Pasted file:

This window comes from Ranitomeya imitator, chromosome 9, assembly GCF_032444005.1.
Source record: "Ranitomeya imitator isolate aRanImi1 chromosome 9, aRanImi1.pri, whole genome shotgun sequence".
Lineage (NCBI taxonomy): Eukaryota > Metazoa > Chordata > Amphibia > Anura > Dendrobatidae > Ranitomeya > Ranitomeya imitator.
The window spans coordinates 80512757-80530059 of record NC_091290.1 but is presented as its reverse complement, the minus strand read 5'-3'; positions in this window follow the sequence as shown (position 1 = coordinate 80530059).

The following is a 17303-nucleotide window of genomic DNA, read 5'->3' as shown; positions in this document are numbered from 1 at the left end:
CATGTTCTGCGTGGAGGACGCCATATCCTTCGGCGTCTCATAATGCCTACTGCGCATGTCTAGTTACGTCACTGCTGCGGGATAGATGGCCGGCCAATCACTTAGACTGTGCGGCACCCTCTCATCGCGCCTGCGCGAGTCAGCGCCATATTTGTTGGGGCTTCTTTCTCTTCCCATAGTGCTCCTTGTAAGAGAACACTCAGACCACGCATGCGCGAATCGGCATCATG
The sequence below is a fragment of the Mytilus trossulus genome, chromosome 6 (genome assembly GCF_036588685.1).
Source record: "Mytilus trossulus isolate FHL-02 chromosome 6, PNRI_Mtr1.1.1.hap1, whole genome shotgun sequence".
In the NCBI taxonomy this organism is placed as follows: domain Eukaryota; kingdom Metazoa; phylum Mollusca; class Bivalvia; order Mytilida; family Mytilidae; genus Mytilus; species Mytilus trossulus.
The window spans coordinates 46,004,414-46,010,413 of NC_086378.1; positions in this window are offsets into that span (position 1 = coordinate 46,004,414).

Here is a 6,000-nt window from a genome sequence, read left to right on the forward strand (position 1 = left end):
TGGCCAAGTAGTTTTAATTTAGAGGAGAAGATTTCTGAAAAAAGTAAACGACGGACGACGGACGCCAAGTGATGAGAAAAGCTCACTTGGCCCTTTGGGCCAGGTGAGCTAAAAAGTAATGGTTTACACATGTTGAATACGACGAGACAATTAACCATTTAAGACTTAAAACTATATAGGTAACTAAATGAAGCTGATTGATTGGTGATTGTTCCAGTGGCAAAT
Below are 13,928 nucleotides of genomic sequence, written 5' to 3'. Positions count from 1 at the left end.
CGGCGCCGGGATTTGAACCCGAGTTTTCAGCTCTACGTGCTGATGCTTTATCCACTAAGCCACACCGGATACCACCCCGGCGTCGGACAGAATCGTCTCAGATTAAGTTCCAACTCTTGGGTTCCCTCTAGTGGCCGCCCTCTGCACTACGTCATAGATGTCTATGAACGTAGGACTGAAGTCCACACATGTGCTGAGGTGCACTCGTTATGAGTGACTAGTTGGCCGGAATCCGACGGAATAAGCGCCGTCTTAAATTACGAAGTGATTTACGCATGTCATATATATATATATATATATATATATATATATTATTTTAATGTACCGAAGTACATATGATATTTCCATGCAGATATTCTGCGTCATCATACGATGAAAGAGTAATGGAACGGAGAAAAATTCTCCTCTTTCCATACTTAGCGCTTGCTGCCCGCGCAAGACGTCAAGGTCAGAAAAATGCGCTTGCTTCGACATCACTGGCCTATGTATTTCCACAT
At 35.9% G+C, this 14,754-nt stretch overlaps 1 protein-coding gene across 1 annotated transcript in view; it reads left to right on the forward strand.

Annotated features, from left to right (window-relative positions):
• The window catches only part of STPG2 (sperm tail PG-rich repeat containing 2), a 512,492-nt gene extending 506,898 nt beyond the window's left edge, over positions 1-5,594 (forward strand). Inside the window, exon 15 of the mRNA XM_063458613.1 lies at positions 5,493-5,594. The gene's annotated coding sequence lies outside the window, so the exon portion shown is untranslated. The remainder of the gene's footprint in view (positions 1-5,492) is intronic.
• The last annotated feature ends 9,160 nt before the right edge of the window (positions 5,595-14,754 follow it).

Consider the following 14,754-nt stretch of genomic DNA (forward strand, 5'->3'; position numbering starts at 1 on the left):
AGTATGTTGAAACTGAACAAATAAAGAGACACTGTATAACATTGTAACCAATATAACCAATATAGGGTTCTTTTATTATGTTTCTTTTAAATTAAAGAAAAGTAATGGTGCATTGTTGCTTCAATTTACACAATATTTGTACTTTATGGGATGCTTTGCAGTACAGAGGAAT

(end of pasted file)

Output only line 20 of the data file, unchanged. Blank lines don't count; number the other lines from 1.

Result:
AGTATGTTGAAACTGAACAAATAAAGAGACACTGTATAACATTGTAACCAATATAACCAATATAGGGTTCTTTTATTATGTTTCTTTTAAATTAAAGAAAAGTAATGGTGCATTGTTGCTTCAATTTACACAATATTTGTACTTTATGGGATGCTTTGCAGTACAGAGGAAT